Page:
I teach the vocation of software development to hundreds of people each year, Ask Me Anything!

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DISCUSSION (12)

Who do you teach? What're the most and least interesting parts?

I teach the following main languages/frameworks.

  1. Client side foundations (HTML, CSS, VanillaJs, React)
  2. Python/Django server side foundations
  3. C#/ASP.NET server side foundations
  4. Data relationships/SQL

Most Interesting

The most interesting part, by an order of magnitude than anything else, is the people. Every cohort is filled with 27-30 humans from a dizzying array of backgrounds, ways of thinking, and expectations. Nearly all of them have near-zero technical capabilities.

Coaching them through the painful process of their brains getting re-wired to think like a software developer is rewarding beyond description. It's 6 months of frustration, joy, panic, successes, tears, and laughter. You can read my The Best Day of our Lives article to get more on that.

The second most interesting part is seeing the impact that Nashville Software School is having on our community. As a 501(c)(3) non-profit, we see ourselves more as a community service than anything. We're in this to grow developers from Nashville for Nashville. The demand for software developers here is booming, so let's grow our own.

The largest (unforseen) impact is that we've redefined what a Junior Developer is for the community. In the first few years, employers were wary because they were used to juniors from the university system. Those graduates required a significant investment in on-the-job training for what they were needed to do. Now, employers know they can hire from NSS and get someone who can contribute to the code base within a week or two, once they are familiar with the system.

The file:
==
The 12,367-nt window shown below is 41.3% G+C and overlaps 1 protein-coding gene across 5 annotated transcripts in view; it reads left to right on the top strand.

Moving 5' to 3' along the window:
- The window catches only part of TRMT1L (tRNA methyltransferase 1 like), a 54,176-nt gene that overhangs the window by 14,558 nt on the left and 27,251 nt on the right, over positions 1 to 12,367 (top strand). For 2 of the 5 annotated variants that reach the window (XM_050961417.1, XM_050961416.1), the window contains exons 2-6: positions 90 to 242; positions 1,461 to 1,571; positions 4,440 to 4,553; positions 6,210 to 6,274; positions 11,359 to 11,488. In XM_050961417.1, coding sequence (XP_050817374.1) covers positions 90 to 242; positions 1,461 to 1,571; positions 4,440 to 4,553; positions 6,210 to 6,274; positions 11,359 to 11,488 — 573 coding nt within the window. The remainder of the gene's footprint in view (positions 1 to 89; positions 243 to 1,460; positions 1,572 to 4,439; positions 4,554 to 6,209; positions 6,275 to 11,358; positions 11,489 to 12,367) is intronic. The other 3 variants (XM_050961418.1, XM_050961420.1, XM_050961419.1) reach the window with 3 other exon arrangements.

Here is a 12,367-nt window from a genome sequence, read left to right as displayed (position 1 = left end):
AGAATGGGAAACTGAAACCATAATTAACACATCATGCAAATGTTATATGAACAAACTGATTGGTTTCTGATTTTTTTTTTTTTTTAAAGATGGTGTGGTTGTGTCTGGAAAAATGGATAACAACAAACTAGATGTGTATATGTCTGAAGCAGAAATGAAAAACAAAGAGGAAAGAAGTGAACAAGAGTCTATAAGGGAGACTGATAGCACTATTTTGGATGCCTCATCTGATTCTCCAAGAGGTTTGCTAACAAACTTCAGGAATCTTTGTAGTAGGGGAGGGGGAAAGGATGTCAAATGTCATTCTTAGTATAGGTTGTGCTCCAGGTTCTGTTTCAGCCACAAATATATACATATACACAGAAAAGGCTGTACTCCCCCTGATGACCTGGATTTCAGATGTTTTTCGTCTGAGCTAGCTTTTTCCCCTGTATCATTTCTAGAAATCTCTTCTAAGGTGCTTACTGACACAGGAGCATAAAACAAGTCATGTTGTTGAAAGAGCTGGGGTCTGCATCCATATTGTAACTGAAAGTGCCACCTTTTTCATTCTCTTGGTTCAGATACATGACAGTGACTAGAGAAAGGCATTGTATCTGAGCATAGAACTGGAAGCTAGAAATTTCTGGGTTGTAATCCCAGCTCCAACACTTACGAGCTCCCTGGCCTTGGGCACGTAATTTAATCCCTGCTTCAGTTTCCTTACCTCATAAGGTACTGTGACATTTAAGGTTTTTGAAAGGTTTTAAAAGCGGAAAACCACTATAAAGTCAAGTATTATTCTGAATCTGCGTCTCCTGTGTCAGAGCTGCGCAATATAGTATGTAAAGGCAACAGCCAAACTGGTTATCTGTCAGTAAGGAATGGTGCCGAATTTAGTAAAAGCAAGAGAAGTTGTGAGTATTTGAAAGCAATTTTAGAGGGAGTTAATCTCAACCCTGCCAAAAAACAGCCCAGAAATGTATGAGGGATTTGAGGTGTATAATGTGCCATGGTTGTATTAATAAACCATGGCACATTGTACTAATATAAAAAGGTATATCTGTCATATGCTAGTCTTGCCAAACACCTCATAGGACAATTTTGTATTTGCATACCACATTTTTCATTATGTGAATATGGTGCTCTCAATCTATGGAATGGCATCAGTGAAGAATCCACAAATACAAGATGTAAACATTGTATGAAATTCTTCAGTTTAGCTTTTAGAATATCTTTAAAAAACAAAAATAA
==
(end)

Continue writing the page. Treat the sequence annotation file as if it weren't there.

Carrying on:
Now employers have very high expectations for our graduates, which has the natural side-effect of us having to continually improve our process to ensure the highest quality possible.

Least Interesting

I have yet to run into any aspect of this job that I despise. This is because I've always had a passion for two things: software development and educating people. I've kinda found my sweet spot in life.

The only time I get frustrated in on the very rare occassion that we get a student admitted who doesn't put in the effort. They think they can coast through a rigorous, accelerated bootcamp and we won't notice it. Asking those students to leave the program is by far the hardest part of my job, because I desperately want every single one of these people to succeed.

I'm interested in #1 and #4.

Can you name a subject from each of those where you know/feel students must be graduating with less knowledge than you'd like them to?

What are those things you just can't teach in a bootcamp, and graduates need to figure it out themselves?

Can you name a subject from each of those where you know/feel students must be graduating with less knowledge than you'd like them to?